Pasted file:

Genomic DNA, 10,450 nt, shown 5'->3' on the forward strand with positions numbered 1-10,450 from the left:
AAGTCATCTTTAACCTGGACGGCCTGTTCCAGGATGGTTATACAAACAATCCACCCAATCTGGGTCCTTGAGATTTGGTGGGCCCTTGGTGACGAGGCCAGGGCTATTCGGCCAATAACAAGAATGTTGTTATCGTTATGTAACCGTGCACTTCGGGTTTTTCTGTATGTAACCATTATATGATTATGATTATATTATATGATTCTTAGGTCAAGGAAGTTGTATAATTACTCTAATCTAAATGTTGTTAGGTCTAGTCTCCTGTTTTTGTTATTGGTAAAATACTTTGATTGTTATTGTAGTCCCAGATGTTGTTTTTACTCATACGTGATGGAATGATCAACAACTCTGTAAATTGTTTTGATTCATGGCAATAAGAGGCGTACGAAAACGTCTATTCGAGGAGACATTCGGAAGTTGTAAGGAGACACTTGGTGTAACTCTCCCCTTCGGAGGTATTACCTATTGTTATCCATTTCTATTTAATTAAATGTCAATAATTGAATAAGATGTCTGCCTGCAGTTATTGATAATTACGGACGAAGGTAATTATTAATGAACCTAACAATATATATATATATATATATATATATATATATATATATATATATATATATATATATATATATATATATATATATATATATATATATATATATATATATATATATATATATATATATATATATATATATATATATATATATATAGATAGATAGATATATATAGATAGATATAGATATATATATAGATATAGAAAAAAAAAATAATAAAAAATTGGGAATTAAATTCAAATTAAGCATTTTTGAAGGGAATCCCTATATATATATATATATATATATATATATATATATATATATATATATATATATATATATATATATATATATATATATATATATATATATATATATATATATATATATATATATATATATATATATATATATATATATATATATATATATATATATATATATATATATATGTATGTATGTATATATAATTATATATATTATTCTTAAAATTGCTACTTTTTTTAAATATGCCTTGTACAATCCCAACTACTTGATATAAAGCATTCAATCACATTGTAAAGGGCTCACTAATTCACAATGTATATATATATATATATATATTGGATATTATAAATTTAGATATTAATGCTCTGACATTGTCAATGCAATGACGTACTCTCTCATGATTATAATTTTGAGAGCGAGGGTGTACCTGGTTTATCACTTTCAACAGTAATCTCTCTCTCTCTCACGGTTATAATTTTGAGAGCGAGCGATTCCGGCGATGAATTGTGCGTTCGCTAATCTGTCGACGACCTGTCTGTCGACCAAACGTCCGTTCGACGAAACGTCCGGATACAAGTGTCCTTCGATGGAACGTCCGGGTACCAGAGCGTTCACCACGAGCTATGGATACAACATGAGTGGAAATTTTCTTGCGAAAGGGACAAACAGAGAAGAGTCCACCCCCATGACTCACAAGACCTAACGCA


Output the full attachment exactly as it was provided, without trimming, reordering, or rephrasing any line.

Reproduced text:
Genomic DNA, 10,450 nt, shown 5'->3' on the forward strand with positions numbered 1-10,450 from the left:
AAGTCATCTTTAACCTGGACGGCCTGTTCCAGGATGGTTATACAAACAATCCACCCAATCTGGGTCCTTGAGATTTGGTGGGCCCTTGGTGACGAGGCCAGGGCTATTCGGCCAATAACAAGAATGTTGTTATCGTTATGTAACCGTGCACTTCGGGTTTTTCTGTATGTAACCATTATATGATTATGATTATATTATATGATTCTTAGGTCAAGGAAGTTGTATAATTACTCTAATCTAAATGTTGTTAGGTCTAGTCTCCTGTTTTTGTTATTGGTAAAATACTTTGATTGTTATTGTAGTCCCAGATGTTGTTTTTACTCATACGTGATGGAATGATCAACAACTCTGTAAATTGTTTTGATTCATGGCAATAAGAGGCGTACGAAAACGTCTATTCGAGGAGACATTCGGAAGTTGTAAGGAGACACTTGGTGTAACTCTCCCCTTCGGAGGTATTACCTATTGTTATCCATTTCTATTTAATTAAATGTCAATAATTGAATAAGATGTCTGCCTGCAGTTATTGATAATTACGGACGAAGGTAATTATTAATGAACCTAACAATATATATATATATATATATATATATATATATATATATATATATATATATATATATATATATATATATATATATATATATATATATATATATATATATATATATATATATATATATATATATATATATATATATATATATATAGATAGATAGATATATATAGATAGATATAGATATATATATAGATATAGAAAAAAAAAATAATAAAAAATTGGGAATTAAATTCAAATTAAGCATTTTTGAAGGGAATCCCTATATATATATATATATATATATATATATATATATATATATATATATATATATATATATATATATATATATATATATATATATATATATATATATATATATATATATATATATATATATATATATATATATATATATATATATATATATATATATATATATATATATATGTATGTATGTATATATAATTATATATATTATTCTTAAAATTGCTACTTTTTTTAAATATGCCTTGTACAATCCCAACTACTTGATATAAAGCATTCAATCACATTGTAAAGGGCTCACTAATTCACAATGTATATATATATATATATATATTGGATATTATAAATTTAGATATTAATGCTCTGACATTGTCAATGCAATGACGTACTCTCTCATGATTATAATTTTGAGAGCGAGGGTGTACCTGGTTTATCACTTTCAACAGTAATCTCTCTCTCTCTCACGGTTATAATTTTGAGAGCGAGCGATTCCGGCGATGAATTGTGCGTTCGCTAATCTGTCGACGACCTGTCTGTCGACCAAACGTCCGTTCGACGAAACGTCCGGATACAAGTGTCCTTCGATGGAACGTCCGGGTACCAGAGCGTTCACCACGAGCTATGGATACAACATGAGTGGAAATTTTCTTGCGAAAGGGACAAACAGAGAAGAGTCCACCCCCATGACTCACAAGACCTAACGCA